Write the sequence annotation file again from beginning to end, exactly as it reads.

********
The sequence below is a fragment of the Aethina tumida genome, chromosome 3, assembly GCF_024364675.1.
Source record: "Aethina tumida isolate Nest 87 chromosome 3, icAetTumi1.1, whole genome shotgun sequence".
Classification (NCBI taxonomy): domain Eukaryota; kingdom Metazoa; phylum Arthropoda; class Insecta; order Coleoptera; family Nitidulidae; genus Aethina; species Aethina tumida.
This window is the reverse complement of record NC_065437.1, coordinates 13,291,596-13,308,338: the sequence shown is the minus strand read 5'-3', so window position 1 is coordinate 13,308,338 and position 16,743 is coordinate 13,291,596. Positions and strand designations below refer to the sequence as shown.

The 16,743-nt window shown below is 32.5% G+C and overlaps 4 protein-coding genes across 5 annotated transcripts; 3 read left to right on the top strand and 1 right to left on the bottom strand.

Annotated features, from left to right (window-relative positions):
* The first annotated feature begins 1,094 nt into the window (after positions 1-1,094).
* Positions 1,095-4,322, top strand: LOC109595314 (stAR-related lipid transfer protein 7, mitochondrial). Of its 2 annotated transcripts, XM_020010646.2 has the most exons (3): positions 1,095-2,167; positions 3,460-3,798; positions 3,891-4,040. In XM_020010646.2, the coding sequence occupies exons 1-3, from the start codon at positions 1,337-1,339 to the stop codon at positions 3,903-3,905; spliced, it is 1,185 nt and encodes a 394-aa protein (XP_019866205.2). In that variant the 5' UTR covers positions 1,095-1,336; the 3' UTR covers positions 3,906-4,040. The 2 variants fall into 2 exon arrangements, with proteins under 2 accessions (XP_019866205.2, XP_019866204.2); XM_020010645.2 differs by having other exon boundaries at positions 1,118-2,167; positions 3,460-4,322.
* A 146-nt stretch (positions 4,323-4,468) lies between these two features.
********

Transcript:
The sequence below is a fragment of the Aethina tumida genome, chromosome 3, assembly GCF_024364675.1.
Source record: "Aethina tumida isolate Nest 87 chromosome 3, icAetTumi1.1, whole genome shotgun sequence".
Classification (NCBI taxonomy): domain Eukaryota; kingdom Metazoa; phylum Arthropoda; class Insecta; order Coleoptera; family Nitidulidae; genus Aethina; species Aethina tumida.
This window is the reverse complement of record NC_065437.1, coordinates 13,291,596-13,308,338: the sequence shown is the minus strand read 5'-3', so window position 1 is coordinate 13,308,338 and position 16,743 is coordinate 13,291,596. Positions and strand designations below refer to the sequence as shown.

The 16,743-nt window shown below is 32.5% G+C and overlaps 4 protein-coding genes across 5 annotated transcripts; 3 read left to right on the top strand and 1 right to left on the bottom strand.

Annotated features, from left to right (window-relative positions):
* The first annotated feature begins 1,094 nt into the window (after positions 1-1,094).
* Positions 1,095-4,322, top strand: LOC109595314 (stAR-related lipid transfer protein 7, mitochondrial). Of its 2 annotated transcripts, XM_020010646.2 has the most exons (3): positions 1,095-2,167; positions 3,460-3,798; positions 3,891-4,040. In XM_020010646.2, the coding sequence occupies exons 1-3, from the start codon at positions 1,337-1,339 to the stop codon at positions 3,903-3,905; spliced, it is 1,185 nt and encodes a 394-aa protein (XP_019866205.2). In that variant the 5' UTR covers positions 1,095-1,336; the 3' UTR covers positions 3,906-4,040. The 2 variants fall into 2 exon arrangements, with proteins under 2 accessions (XP_019866205.2, XP_019866204.2); XM_020010645.2 differs by having other exon boundaries at positions 1,118-2,167; positions 3,460-4,322.
* A 146-nt stretch (positions 4,323-4,468) lies between these two features.